Jane Ballot

Being me in the world

Monday 27th July

It’s always exciting to begin something new. I am doing a production this block and had the first round of call-back auditions today. It’s such fun and so encouraging to see the talent and enthusiasm of the students .

It’s also quite daunting to begin something like this. We were talking about something that is happening at the end of August. Before then, this play will have been performed. Somehow, it seems to be a huge mountain to climb (and I think I’m vaguely insane), but it’s also such, such fun doing these things – and so rewarding.

There are always mountains that we face in every path we tread. Or hills. They may seem insurmountable, or they may be quite little and manageable. Then there are those that look like relatively small hills, but, just as one summits, you realise that that was merely a foothill and the true test is yet to come.

Conquering any ‘mountain’ is the same, I think. What you need to do is to go one step at a time – after all, that really is the only way to get anywhere. Then, you need to try to break it into manageable chunks. Sometimes that is not so easy, as the ‘chunk’ facing you may seem huge, or at the very least so much larger than any other you may have encountered so far.

The cancer journey is, of course, one of those ‘apparently insurmountable’ mountains we face. There are two main reasons for this, I think: one is that ‘cancer’ just comes with so much baggage, that we see it as huger than it necessarily is. The other, is that everything seems to be thrown at you at once. It’s almost as though, when you are diagnosed with cancer, someone should sit you down and take you through the different steps, different ‘milestones’ along the way – kind of talk you through the journey so that you have a better understanding of what is to come.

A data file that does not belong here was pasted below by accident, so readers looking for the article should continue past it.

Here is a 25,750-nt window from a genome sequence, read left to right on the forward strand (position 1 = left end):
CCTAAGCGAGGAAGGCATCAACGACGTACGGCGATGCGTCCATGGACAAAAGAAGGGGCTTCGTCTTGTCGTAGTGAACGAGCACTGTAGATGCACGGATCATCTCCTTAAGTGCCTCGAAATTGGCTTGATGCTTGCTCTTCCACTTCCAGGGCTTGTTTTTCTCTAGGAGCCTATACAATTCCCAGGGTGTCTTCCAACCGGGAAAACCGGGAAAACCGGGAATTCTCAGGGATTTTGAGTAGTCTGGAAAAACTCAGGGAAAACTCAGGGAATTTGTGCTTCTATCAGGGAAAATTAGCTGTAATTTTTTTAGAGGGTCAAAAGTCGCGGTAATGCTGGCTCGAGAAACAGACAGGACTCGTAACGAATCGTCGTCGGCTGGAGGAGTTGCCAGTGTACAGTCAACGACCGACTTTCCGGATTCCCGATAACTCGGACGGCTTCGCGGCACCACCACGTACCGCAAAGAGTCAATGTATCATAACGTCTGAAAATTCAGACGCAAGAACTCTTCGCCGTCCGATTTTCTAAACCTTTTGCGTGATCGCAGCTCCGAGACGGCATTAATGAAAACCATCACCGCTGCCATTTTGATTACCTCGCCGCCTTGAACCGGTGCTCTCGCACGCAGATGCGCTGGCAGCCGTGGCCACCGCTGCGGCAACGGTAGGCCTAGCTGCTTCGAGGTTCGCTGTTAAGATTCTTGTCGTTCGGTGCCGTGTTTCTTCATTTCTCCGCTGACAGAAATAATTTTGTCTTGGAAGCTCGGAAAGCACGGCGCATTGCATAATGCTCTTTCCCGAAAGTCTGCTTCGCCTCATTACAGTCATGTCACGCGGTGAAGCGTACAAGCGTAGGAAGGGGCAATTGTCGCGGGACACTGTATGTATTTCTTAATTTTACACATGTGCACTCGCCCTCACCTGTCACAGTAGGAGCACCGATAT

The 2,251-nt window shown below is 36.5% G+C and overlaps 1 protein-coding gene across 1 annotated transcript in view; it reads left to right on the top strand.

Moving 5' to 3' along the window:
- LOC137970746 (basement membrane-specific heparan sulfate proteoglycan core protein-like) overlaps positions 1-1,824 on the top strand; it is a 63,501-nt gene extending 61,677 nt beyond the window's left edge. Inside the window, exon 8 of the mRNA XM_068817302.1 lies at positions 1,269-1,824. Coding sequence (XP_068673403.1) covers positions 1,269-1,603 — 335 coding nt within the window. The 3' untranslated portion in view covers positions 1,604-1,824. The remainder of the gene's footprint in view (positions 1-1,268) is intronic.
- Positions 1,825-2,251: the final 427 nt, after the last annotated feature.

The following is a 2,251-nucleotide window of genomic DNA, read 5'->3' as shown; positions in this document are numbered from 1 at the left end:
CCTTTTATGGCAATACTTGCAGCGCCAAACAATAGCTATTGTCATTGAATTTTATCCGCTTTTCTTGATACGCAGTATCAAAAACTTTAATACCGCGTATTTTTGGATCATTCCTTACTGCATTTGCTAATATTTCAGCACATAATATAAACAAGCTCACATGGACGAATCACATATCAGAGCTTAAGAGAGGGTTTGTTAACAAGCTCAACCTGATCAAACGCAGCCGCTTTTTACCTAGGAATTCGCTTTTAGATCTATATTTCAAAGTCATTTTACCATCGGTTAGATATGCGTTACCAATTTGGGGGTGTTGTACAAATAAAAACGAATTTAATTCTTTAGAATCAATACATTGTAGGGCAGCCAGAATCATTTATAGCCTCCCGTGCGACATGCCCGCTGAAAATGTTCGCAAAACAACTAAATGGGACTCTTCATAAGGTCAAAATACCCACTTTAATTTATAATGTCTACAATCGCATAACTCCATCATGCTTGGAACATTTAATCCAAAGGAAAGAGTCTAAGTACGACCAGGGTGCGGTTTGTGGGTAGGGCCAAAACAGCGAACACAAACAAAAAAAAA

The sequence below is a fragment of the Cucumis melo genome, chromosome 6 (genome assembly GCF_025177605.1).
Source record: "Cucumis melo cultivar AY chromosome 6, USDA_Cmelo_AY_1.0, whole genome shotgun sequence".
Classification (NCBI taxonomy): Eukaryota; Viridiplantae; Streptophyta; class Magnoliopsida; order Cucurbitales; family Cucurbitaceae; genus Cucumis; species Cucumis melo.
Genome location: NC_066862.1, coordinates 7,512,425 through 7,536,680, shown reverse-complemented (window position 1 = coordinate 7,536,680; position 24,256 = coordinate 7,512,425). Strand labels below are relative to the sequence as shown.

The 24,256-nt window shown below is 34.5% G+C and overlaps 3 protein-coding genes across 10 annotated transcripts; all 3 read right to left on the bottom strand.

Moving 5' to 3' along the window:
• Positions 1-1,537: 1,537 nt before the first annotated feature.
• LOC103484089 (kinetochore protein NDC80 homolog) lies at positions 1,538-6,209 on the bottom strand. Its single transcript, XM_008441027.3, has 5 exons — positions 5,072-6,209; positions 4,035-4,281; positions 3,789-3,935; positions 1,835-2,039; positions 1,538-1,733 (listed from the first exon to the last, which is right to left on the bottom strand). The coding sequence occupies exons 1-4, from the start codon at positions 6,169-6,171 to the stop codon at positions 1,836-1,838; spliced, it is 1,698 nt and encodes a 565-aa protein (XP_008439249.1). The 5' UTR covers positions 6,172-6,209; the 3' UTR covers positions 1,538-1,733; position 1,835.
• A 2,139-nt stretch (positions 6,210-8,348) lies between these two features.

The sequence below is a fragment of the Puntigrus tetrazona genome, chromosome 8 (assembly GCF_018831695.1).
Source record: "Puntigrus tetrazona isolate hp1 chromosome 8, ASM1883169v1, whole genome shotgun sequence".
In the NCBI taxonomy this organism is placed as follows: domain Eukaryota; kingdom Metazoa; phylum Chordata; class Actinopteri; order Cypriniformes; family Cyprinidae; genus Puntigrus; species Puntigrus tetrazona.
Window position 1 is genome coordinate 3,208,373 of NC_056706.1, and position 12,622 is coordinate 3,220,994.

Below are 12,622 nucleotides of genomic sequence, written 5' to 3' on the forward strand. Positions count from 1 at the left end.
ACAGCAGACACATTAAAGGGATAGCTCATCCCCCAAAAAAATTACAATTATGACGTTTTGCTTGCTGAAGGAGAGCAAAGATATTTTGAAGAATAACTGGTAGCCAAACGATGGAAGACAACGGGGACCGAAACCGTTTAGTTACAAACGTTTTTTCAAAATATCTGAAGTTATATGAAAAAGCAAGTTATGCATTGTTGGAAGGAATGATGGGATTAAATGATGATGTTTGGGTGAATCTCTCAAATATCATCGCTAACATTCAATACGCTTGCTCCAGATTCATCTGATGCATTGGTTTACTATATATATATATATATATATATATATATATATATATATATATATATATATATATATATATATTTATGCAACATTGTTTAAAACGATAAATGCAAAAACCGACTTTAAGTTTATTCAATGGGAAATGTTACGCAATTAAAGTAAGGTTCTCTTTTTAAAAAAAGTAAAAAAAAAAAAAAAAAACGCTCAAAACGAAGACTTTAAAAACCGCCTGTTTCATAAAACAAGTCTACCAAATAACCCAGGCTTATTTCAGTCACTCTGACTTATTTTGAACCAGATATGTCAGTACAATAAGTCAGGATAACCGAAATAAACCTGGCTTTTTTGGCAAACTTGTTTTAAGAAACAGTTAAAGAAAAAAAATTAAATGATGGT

Even if you don’t quite understand the scale, looking at a map of a journey you are about to undertake does at least give you a picture of what you are likely to face along the way.

It is true that every single cancer journey is different and that things happen (or are discovered) along the way that can change the plan and affect the progress. At least if you have a plan / ‘map’ in the first place, you start from a place of some kind of information and can slot the ‘new’ developments in as you go along.

This production is the same. I can see the path and I know how to get there. Already, there have been a lot of changes. I know there will be more. There will also be ups and downs on this journey. But, boy, does the destination make it all worthwhile!

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